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Teacher Tips and Answers

Reading Nonfiction Reviews

Before you write your own review, you should see how other students reviewed nonfiction. As you read the samples on this page, pay close attention to the types of details included, and consider how you might share similar details in your own review.

Reading a Short Nonfiction Review

In just a single paragraph, a short review can inspire others to read a nonfiction book or article. A short review includes three parts: The topic sentence introduces the title and author of the work in an interesting way. The body sentences tell what the book is about and why you like it. The ending sentence predicts who else would like the book and recommends they read it.

Sample Short Review

Listen to "Arctic Adventure"

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Arctic Adventure

Topic Sentence Have you ever wondered what it would be like to explore Antarctica? You can experience a famous Antarctic exploration by reading Shipwreck at the Bottom of the World by Jennifer Armstrong. Body Sentences This exciting nonfiction book tells the true story about how Sir Ernest Shackleton tried to become the first person to cross Antarctica. Shackleton and his crew suffered many hardships during the journey, including getting stuck in the ice in freezing temperatures. His courage and bravery stood out throughout the story. Ending Sentence If you want to know if he makes it all the way across Antarctica, you'll have to read this real-life adventure book!

Respond to the short nonfiction review.

Answer these questions about the reading. Make a copy of this Google doc or download a Word template.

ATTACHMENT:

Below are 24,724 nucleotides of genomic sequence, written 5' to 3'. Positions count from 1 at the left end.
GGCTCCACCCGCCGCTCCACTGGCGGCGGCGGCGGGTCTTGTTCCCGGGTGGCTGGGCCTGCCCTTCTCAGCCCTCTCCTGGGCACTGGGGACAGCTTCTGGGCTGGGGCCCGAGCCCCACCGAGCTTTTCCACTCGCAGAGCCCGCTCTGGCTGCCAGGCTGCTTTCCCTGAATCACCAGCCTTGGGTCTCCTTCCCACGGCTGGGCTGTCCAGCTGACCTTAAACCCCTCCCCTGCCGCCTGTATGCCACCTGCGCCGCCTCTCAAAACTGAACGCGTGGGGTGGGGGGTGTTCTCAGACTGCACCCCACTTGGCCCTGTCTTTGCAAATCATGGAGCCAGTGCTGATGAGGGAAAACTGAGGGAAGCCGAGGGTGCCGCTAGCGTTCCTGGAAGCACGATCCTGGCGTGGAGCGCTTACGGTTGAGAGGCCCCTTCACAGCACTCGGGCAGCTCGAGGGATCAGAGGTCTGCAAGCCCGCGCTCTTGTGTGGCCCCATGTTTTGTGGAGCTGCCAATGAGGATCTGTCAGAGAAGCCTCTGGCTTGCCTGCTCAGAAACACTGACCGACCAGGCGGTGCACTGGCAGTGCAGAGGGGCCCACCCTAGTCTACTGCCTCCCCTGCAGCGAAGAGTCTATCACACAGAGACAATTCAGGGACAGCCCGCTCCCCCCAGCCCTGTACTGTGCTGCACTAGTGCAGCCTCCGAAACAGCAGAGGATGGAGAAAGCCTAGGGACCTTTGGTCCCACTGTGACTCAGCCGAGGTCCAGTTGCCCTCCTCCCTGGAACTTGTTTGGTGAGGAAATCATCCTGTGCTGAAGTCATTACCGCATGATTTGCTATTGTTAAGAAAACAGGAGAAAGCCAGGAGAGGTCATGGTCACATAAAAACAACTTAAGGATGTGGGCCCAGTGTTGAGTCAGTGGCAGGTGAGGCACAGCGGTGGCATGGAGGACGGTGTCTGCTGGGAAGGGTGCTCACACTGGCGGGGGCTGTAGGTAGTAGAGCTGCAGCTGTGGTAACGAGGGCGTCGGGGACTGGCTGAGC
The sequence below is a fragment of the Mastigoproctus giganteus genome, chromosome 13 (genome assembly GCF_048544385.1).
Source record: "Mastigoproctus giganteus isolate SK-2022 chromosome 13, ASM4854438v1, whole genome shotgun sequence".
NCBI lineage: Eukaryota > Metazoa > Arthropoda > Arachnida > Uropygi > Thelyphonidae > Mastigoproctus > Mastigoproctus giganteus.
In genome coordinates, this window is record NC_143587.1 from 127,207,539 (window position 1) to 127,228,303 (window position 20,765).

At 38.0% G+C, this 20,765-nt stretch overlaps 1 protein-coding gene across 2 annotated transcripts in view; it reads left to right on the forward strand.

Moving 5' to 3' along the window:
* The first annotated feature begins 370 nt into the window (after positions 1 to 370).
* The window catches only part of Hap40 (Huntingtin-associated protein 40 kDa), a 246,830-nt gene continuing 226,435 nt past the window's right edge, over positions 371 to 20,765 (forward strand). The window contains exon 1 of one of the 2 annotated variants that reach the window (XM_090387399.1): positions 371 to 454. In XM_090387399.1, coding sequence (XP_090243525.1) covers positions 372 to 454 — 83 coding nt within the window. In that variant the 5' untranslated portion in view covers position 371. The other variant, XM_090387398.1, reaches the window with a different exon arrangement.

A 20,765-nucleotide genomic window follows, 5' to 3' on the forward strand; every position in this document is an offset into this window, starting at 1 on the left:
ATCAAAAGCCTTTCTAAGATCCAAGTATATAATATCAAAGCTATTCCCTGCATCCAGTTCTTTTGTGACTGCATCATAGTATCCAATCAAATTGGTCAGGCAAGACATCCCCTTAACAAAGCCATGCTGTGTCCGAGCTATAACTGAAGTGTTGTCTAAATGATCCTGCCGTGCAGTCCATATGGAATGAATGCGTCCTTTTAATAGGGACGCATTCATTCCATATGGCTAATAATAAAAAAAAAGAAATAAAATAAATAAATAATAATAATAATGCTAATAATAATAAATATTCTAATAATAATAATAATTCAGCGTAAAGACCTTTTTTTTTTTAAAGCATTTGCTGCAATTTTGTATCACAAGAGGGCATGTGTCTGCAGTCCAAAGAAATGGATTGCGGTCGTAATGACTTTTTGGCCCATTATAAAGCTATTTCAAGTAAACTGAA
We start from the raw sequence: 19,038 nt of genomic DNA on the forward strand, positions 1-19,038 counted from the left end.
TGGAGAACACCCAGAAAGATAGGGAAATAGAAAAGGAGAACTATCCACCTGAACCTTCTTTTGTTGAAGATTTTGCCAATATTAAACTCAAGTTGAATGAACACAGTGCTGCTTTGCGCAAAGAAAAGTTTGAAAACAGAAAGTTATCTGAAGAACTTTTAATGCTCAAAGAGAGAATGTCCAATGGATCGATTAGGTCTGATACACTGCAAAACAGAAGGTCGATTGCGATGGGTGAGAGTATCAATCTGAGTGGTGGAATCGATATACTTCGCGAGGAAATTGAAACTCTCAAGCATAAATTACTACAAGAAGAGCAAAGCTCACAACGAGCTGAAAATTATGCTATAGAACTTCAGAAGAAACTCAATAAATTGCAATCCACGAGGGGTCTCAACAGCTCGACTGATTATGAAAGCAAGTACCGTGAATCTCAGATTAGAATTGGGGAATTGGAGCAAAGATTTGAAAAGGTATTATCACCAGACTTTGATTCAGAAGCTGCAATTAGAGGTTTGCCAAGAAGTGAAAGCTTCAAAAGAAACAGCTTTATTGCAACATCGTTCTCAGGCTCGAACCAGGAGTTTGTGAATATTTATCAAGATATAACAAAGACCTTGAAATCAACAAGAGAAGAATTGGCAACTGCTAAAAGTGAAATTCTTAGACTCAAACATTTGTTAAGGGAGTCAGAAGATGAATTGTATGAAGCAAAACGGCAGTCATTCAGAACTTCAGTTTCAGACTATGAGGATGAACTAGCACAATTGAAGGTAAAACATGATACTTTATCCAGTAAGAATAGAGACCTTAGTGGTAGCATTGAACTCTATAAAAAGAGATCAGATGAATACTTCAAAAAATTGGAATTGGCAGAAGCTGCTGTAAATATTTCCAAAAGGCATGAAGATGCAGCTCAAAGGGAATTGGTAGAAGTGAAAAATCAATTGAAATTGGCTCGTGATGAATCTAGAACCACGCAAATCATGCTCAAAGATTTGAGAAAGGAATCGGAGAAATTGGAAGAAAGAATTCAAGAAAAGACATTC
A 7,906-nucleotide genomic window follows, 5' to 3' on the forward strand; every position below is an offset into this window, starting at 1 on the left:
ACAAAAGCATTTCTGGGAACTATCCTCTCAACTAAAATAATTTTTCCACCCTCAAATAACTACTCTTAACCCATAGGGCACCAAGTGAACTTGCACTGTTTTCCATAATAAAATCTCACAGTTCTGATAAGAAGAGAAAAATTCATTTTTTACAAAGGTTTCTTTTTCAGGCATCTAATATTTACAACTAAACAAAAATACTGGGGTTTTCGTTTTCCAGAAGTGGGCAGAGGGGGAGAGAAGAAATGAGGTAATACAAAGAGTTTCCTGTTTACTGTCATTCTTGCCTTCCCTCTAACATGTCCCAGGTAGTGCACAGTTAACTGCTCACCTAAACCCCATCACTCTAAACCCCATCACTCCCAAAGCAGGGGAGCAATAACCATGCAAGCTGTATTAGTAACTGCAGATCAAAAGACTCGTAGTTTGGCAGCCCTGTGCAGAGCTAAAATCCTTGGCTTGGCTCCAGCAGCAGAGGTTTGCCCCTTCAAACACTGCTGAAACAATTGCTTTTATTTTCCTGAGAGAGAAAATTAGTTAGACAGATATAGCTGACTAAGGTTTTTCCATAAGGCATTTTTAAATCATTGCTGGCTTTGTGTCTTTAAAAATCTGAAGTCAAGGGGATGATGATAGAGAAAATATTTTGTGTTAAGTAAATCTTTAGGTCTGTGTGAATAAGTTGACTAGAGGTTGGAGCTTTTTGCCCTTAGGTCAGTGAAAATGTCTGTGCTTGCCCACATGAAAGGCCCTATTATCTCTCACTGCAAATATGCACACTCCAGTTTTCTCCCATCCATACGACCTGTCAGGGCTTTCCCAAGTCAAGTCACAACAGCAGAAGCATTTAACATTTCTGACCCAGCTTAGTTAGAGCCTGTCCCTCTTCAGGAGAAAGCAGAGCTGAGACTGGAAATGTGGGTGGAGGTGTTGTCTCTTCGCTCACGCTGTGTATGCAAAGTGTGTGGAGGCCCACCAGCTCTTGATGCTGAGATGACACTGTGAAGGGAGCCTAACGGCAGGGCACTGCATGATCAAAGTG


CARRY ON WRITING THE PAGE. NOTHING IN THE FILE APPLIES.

The writer asks a question and introduces a book that can answer the question.

It tells the true story about how Sir Ernest Shackleton tried to become the first person to cross Antarctica.

(Answers will vary.) It encourages others to read the story to discover the outcome of the journey.

  1. How does the writer introduce the book being reviewed?
  2. What is the book about?
  3. What is the purpose of the ending sentence?

Reading a Full Nonfiction Review

A full nonfiction review provides more details and analysis than a short review. It reveals just enough about the book or article to help readers decide whether or not to read it. The beginning paragraph introduces the nonfiction work and gets the reader's interest. The middle paragraphs describe what the book or article is about, explain why you liked it, and reveal the book's theme or the article's main idea. The ending paragraph answers why others would like reading it.

Sample Full Nonfiction Review

Listen to "Shipwreck at the Bottom of the World"

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Shipwreck at the Bottom of the World

Beginning Paragraph Shipwreck at the Bottom of the World is an exciting nonfiction book by Jennifer Armstrong. Just imagine heading to Antarctica to be the first person to cross the entire continent—only you never get there—and you almost die!

What is the book about?

Middle ParagraphsIn 1914, 28 explorers set out from London on the River Thames. Sir Ernest Shackleton and his crew sail to South Georgia Island where the captain hears a warning. The winter ice pack around Antarctica isn’t melting like it should. Maybe the trip is doomed.